Qatar has announced a $50mn donation to the United Nations agency that helps Palestinian refugees.
The announcement was made during a donors' conference of the UN Relief and Works Agency (UNRWA) held on Thursday at the headquarters of the UN Food and Agriculture Organisation (FAO) in Rome.
Secretary General of the Ministry of Foreign Affairs Dr Ahmed bin Hassan al-Hammadi headed Qatar's delegation to the conference which was attended among others by United Nations Secretary General Antonio Guterres and the High Representative of the EU for Foreign Affairs, Federica Mogherini.
Al-Hammadi said funding the UNRWA projects reflects a commitment that must be fulfilled by the global community.
He also said it was necessary to provide adequate guarantees for the continued funding of the agency and not to expose it to any financial shortfalls that violate its responsibilities and obligations.
Al-Hammadi said the organisation represents one of the international law mechanisms adopted by the UN to protect Palestinian refugees and to safeguard their rights and provide them with a decent living.
He said Qatar continues to carry out its duties and responsibilities towards funding the UNRWA, and has continued to finance projects implemented by the agency, especially in the education and health sectors.
The Secretary General also highlighted Qatar's support to the countries hosting Palestinian refugees, which are making efforts to ensure their right to a decent life.
UNRWA is looking to cover an estimated $446mn budget shortfall that was largely caused by President Donald Trump's abrupt decision in January to effectively freeze US aid to the Palestinians.
Yesterday's conference drew promises from countries around the world of additional funds of some $100mn, leaving UNWRA with an uphill task to keep its core education, healthcare and food security services afloat.
"A very important first stop was reached today, but a long way is in front of us," Guterres told reporters after the meeting.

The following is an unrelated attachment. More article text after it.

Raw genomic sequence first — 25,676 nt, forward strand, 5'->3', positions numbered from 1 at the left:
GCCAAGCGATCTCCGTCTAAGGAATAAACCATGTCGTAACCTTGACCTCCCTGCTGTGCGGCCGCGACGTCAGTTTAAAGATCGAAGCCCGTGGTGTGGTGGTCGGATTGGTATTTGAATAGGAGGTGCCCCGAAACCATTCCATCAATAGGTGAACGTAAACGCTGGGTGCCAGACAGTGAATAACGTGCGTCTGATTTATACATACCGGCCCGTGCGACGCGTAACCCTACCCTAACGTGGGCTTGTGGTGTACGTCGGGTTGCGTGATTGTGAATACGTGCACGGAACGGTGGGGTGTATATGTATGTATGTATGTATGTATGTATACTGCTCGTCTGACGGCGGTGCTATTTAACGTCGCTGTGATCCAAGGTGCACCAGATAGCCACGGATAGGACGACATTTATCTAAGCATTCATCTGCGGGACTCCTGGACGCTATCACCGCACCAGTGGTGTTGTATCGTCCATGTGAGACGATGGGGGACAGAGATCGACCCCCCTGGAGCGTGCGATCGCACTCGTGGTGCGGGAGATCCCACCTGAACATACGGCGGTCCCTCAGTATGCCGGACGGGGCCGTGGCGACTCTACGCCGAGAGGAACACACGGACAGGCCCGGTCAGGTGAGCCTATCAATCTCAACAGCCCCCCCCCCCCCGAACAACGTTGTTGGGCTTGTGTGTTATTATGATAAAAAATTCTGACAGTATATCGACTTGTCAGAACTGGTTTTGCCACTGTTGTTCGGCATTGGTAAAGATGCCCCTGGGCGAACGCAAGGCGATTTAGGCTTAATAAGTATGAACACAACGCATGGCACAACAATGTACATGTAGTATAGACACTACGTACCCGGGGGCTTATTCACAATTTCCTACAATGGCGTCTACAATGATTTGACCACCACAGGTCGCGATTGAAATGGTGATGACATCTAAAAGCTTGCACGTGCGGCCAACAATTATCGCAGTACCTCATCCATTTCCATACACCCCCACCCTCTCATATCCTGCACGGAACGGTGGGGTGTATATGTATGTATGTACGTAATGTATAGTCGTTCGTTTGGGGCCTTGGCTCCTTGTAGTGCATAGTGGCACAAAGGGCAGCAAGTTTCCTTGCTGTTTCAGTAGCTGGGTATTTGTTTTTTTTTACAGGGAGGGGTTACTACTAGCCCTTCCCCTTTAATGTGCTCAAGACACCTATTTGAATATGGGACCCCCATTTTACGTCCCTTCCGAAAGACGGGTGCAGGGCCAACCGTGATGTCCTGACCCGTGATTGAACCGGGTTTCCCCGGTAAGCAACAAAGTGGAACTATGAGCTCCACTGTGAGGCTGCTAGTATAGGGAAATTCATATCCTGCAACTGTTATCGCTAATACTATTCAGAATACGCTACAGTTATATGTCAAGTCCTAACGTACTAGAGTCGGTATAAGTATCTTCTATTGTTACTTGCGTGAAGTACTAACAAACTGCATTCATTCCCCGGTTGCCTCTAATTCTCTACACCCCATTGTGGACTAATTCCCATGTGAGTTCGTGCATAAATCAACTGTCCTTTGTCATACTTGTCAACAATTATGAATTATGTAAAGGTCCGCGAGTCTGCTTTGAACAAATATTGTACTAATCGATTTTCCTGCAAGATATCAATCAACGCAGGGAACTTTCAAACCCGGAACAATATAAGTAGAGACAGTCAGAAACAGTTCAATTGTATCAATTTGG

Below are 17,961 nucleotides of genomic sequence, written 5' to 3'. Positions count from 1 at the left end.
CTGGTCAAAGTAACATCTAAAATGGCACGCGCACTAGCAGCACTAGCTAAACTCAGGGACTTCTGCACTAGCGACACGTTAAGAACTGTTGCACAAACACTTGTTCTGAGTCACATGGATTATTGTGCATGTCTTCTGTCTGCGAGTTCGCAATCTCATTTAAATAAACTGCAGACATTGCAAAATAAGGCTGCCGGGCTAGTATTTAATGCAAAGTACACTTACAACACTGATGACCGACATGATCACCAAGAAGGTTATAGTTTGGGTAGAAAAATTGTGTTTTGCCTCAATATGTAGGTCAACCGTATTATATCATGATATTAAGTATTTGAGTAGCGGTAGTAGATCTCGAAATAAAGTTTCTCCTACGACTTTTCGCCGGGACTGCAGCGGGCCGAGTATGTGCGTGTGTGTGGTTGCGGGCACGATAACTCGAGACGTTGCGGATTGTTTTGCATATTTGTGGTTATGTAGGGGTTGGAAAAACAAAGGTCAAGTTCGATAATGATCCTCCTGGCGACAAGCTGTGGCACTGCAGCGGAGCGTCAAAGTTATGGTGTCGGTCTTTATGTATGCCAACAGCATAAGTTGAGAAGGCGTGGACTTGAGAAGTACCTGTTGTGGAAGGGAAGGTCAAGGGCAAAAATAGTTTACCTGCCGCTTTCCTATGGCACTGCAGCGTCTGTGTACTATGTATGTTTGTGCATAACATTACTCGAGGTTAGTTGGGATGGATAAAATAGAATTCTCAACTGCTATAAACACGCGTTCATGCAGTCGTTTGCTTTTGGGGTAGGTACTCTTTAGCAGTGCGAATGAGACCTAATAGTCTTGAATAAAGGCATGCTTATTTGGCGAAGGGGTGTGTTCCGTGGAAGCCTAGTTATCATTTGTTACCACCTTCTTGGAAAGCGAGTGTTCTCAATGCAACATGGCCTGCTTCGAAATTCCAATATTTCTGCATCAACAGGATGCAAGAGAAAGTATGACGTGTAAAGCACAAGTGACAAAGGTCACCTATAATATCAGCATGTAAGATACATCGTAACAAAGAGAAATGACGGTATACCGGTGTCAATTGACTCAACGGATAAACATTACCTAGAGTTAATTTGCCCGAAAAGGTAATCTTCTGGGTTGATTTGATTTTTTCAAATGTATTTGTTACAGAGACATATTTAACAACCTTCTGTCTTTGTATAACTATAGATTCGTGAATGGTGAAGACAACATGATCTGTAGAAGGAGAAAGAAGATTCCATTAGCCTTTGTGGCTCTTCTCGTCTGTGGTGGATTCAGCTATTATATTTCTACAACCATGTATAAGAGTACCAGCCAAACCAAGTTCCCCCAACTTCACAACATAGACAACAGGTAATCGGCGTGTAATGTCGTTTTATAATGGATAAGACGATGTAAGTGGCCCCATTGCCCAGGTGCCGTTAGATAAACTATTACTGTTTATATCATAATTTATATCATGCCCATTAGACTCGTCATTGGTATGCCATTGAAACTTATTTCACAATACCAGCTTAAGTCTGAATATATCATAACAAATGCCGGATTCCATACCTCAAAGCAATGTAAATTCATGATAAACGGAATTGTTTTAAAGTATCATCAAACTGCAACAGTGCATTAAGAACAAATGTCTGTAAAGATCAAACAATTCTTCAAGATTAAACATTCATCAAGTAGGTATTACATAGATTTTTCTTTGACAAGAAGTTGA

"If UNWRA did not exist, if its services were not provided, the security of the region would be undermined," he added.
Washington donates about $350mn a year to UNRWA, which was founded in 1949 to aid Palestinian refugees, but so far this year has handed over $60mn.
UN officials fear they might not receive any more from the United States in 2018.
Trump said in January the United States would only give aid if the Palestinians agreed to renew peace talks with Israel.
The talks have been frozen since 2014, and with no negotiations in sight, envoys from around 70 countries and organisations met in Rome to discuss the funding crisis.
Going into the meeting, UNRWA Commissioner-General Pierre Krähenbühl had warned his organisation would run out of funds in May.
The new pledges gave the agency a bit more breathing room.
"It will last us a couple of months more into the middle or beginning of the summer," he said.
"We need to be optimistic."
Among the other countries that had offered more money were France, Canada, Switzerland, Turkey, New Zealand, Norway, South Korea, Mexico, Slovakia and India, he said.
UNRWA operates in the Israeli-occupied West Bank, in Gaza, Syria, Lebanon and Jordan.
It runs 710 schools, its doctors carry out a total 9mn consultancies a year and it feeds some 1.7mn people - mostly in the Gaza Strip.
Palestinians say funding cuts would especially impact Gaza, blockaded by Israel and Egypt where half of its 2mn population rely on humanitarian aid and where the jobless rate is 46%.
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